(Thursday’s lecture)

Need to know:

T(ƒ x g) = F * G

Simple Filtering Operations

Low pass filter

High pass filter

Band pass filter

(All the above can have hard or soft edges)

Median filter

Sobel filter

Rotational harmonics filtering (Fourier
-
Bessel
analysis)

The Fourier Duck

The Fourier Duck: Low pass filtering

If we only have the low resolution terms of
the diffraction pattern, we only get a low
resolution duck:

High pass filtering

If we only have the high resolution terms of
the diffraction pattern, we see only the
edges of the duck but see internal features
(missing box function):

Inverse band pass

(missing shell of data)

The edges are sharp, but there is smearing
around them from the missing intermediate
resolution terms. The core of the duck is at the
correct level, but the edges are weak.

Hard versus soft edged filters

Gaussian falloffs at the edges prevent
aliasing artifacts.

Butterworth filters also have soft edges

Gaussian

Butterfield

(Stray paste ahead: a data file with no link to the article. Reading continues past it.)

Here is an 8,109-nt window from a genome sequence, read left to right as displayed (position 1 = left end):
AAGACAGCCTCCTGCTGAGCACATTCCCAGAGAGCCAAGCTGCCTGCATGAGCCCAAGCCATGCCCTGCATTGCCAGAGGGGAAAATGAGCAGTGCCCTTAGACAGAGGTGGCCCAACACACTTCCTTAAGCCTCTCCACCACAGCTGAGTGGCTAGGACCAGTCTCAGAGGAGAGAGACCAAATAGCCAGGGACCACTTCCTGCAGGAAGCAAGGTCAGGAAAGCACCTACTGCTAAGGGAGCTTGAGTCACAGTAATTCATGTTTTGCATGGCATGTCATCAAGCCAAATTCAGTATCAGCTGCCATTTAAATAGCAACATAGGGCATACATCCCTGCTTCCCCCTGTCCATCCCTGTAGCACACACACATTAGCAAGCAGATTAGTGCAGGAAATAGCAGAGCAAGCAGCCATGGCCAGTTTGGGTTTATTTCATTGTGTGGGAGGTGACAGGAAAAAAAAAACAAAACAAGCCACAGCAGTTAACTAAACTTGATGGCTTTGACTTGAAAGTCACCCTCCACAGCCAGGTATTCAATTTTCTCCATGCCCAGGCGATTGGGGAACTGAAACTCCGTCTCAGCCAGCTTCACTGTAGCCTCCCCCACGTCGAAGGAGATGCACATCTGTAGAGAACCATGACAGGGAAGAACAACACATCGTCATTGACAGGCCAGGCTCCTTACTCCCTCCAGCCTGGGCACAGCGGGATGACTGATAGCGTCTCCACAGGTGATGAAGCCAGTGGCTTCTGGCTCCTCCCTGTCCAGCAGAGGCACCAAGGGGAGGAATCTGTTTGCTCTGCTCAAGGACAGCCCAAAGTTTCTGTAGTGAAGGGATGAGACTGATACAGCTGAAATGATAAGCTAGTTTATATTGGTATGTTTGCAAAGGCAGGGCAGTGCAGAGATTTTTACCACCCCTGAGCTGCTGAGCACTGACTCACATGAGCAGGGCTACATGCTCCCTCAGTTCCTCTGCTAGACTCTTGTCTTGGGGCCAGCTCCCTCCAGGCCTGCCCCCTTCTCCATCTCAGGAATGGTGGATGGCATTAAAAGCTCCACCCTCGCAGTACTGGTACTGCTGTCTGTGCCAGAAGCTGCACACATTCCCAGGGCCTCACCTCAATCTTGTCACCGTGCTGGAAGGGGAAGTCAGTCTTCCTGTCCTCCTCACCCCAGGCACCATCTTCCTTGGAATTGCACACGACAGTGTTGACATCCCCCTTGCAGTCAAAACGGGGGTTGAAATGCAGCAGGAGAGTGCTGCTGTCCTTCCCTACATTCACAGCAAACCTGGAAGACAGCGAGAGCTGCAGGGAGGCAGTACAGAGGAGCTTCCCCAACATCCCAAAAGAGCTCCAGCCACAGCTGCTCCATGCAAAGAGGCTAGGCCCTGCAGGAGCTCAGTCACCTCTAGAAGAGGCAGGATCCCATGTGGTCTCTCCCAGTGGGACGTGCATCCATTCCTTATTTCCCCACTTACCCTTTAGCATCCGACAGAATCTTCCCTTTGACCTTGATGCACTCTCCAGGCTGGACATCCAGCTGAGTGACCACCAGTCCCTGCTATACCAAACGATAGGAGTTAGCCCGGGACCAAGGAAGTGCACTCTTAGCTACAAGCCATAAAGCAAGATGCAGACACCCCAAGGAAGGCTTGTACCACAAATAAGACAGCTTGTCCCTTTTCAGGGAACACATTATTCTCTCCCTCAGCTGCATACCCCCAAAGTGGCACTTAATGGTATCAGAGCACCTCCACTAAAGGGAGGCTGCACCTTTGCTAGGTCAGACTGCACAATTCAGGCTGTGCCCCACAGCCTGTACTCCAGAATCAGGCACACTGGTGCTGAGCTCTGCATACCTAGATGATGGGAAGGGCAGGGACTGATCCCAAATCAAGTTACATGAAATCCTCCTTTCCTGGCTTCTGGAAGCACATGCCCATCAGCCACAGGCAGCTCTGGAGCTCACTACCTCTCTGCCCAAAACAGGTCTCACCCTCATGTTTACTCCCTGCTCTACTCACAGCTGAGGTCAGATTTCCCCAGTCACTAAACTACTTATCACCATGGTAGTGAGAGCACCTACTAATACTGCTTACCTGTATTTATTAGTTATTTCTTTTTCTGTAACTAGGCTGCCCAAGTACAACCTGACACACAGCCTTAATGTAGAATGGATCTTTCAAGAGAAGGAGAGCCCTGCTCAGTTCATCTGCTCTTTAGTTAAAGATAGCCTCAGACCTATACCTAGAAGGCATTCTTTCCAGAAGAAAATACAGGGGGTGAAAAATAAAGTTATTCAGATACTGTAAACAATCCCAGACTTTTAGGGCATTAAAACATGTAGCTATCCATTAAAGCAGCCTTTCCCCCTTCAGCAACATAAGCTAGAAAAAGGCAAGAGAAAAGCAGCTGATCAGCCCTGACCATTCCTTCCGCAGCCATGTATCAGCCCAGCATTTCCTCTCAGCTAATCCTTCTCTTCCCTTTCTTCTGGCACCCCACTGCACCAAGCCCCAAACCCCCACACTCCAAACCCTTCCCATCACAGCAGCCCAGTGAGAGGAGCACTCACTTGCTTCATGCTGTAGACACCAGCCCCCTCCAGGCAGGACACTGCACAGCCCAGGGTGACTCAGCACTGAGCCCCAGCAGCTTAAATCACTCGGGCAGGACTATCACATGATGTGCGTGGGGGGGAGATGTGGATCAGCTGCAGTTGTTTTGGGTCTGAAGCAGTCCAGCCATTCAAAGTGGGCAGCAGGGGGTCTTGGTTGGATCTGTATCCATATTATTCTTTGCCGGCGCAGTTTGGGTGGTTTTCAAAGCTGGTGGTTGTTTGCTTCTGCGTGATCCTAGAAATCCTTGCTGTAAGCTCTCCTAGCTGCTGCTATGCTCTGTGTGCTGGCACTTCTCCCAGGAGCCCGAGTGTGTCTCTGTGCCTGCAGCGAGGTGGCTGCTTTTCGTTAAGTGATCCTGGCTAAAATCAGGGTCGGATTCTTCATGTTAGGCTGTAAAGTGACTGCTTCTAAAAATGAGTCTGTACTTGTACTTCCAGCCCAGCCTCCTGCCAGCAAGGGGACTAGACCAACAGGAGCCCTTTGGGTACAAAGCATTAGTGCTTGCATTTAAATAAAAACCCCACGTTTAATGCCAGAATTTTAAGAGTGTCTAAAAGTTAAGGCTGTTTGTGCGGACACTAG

Median Filter (Real space filter
based on image statistics)

Ranks the pixels in a neighborhood (
kernel
)
according to their brightness value (intensity). The
median value in the ordered list is used as a
brightness value for the central pixel.

Excellent rejector of “shot noise” and for
smoothing operations. Outlying pixels are
replaced by a reasonable value
--

the median value
in the neighborhood.

Sobel Filter (Real Space
Filters)

Uses the derivitives of the values and filters
based on the square root of the sum of the
squares for the values.

Good for edge detection

(computationally intensive!)

Edge
Detection
Filters

From Russ’ Book on
Image Processing

Filters within Photoshop

Correlation Analysis & Pattern Recognition

Correlation Analysis & Pattern Recognition

Pearson coefficient as
a measure of
correlation of labeling:

a measure of the
correlation (linear
dependence) between
two variables
X

and
Y
,
giving a value between
+1 and −1 inclusive.

Rotational Filtering (Fourier
-
Bessel)

Friedrich Wilhelm Bessel

1784
-

1846

Good General References

D.L. Misell, "Image Analysis, Enhancement and
Interpretation" (1978) (Practical Methods in
Electron Microscopy series vol. 7, Audrey
Glauert editor) North
-
Holland publishers

J. Frank, "Three
-
Dimensional Electron
Microscopy of Macromolecular Assemblies"
(2004, 2nd edition) Academic Press publishers

J. Russ, "The Image Processing Handbook"
(1995, 2nd edition) CRC Press

Image Processing Fundamentals Web Site
http://www.ph.tn.tudelft.nl/Courses/FIP/nofra
mes/fip.html

Baker lecture notes